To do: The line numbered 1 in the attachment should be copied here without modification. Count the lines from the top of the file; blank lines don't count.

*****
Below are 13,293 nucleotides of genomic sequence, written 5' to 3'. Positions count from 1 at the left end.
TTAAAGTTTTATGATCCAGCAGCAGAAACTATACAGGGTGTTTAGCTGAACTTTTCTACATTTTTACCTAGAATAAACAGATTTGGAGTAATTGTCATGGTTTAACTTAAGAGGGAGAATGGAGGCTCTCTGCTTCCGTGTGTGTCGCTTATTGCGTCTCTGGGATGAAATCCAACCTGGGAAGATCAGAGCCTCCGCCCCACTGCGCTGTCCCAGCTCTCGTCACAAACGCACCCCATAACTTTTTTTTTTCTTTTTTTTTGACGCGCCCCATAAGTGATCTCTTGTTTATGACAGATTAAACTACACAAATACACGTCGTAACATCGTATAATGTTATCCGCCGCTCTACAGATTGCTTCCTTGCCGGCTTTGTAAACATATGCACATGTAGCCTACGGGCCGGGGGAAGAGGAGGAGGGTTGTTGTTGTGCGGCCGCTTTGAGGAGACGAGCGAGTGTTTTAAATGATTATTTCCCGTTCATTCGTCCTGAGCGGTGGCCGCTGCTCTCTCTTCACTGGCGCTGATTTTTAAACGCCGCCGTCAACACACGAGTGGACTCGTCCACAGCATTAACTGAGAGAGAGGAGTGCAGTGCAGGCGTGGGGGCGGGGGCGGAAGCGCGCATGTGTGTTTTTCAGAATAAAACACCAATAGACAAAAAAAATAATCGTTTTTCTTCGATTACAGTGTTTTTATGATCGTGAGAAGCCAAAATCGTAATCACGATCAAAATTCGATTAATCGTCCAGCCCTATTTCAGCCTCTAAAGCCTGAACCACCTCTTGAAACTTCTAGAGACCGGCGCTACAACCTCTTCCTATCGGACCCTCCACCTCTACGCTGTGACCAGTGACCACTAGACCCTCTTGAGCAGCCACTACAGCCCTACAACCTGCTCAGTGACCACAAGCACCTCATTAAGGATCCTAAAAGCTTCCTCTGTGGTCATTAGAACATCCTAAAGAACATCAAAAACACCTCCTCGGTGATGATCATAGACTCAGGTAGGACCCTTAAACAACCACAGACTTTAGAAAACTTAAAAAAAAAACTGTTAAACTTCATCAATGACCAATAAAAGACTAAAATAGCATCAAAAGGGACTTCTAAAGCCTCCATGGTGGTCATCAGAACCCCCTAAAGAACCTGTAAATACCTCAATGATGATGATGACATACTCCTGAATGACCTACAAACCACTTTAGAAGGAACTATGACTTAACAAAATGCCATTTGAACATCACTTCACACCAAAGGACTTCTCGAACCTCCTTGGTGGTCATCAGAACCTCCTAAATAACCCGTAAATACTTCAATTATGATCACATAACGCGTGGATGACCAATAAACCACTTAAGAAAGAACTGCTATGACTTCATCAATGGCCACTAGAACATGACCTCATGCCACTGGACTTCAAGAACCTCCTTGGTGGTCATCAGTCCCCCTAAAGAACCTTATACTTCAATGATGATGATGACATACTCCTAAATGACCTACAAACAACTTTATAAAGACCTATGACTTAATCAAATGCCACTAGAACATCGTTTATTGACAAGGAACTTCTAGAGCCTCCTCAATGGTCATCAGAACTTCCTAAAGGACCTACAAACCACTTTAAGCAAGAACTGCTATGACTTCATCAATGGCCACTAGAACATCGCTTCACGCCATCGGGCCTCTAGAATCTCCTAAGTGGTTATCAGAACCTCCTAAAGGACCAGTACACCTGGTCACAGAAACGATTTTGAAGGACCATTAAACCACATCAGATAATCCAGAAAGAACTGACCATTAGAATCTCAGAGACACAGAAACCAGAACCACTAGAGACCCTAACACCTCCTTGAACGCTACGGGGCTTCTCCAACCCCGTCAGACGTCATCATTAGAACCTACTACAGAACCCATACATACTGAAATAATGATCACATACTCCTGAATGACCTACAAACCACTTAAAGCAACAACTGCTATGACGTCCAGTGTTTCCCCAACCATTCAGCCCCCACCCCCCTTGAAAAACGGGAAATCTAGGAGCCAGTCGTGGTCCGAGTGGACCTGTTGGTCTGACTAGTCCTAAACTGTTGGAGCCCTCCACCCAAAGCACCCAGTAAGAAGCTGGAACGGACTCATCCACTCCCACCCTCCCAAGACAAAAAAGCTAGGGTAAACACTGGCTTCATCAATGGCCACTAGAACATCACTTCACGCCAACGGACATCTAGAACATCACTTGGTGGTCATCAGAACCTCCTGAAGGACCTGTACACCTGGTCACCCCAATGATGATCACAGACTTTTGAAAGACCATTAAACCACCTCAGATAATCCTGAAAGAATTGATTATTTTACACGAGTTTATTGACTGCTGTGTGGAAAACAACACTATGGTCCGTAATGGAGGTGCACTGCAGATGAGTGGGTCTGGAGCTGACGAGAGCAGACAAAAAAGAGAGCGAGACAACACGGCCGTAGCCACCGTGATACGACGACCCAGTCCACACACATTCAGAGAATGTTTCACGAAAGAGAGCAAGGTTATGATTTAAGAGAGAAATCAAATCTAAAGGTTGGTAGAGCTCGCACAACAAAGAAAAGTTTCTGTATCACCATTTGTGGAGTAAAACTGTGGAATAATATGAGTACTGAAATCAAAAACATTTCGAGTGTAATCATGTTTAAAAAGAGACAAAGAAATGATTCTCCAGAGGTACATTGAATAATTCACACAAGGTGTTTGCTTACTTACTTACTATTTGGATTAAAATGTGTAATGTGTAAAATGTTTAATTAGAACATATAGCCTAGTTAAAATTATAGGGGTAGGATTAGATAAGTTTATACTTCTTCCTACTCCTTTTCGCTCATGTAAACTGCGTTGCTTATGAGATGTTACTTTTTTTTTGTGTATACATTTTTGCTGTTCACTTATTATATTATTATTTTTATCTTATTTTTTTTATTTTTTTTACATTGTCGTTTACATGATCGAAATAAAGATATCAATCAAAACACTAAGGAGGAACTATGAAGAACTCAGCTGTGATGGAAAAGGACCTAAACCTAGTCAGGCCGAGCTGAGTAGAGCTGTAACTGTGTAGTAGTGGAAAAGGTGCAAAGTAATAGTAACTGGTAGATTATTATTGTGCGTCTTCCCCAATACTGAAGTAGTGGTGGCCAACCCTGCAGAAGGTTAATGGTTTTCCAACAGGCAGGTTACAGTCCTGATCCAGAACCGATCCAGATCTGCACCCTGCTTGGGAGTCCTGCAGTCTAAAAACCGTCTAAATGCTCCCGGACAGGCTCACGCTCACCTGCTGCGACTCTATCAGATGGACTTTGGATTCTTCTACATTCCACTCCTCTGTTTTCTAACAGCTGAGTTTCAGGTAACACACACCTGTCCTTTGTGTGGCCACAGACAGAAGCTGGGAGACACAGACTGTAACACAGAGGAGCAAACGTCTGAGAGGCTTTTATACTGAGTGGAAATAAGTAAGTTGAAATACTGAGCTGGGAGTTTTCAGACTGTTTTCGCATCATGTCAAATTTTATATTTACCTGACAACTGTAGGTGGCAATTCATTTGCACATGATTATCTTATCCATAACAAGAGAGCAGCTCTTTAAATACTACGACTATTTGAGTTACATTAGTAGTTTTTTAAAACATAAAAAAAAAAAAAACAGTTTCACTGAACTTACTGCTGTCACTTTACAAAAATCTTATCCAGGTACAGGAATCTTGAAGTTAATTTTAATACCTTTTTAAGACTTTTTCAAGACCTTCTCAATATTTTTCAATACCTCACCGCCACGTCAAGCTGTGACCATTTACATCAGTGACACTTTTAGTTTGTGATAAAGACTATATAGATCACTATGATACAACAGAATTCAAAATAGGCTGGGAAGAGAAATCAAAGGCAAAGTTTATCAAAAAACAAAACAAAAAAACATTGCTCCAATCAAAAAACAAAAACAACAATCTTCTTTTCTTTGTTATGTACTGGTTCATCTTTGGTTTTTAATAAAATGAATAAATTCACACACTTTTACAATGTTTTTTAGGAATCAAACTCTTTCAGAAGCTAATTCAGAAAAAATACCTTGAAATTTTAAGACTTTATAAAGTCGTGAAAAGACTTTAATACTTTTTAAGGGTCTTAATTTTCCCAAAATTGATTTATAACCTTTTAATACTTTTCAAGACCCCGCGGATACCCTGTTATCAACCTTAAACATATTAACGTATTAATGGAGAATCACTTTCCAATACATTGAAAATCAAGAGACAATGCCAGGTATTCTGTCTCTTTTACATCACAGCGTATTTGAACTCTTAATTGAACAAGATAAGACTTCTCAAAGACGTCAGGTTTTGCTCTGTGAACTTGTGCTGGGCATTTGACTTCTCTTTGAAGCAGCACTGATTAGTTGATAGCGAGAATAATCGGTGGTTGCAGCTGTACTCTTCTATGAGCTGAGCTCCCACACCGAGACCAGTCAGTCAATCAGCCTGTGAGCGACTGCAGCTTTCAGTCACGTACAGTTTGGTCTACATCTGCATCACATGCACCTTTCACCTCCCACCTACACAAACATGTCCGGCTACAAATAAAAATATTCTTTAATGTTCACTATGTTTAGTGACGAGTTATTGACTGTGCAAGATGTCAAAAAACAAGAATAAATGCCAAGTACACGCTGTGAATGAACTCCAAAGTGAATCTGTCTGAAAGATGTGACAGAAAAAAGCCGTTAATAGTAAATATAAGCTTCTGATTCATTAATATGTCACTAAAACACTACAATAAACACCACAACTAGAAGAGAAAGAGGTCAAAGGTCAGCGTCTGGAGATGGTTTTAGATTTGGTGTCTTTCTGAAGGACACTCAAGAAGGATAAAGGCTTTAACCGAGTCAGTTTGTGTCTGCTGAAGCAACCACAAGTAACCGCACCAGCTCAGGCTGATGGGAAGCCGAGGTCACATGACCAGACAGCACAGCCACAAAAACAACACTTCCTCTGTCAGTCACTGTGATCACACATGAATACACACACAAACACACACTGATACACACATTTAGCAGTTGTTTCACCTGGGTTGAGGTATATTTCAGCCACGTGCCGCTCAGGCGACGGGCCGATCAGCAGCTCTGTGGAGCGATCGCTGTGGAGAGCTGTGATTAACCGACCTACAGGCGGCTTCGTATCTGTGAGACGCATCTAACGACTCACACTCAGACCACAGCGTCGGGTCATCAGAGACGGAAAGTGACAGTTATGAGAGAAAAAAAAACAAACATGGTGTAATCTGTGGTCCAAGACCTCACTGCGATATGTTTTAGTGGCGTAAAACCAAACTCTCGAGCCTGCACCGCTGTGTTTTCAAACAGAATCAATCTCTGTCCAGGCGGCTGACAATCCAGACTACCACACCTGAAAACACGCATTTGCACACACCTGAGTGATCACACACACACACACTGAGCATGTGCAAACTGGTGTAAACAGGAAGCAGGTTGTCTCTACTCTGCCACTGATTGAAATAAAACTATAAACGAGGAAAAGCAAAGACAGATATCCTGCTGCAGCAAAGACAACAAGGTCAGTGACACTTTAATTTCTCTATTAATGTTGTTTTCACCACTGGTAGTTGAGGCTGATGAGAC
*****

Below are 13,293 nucleotides of genomic sequence, written 5' to 3'. Positions count from 1 at the left end.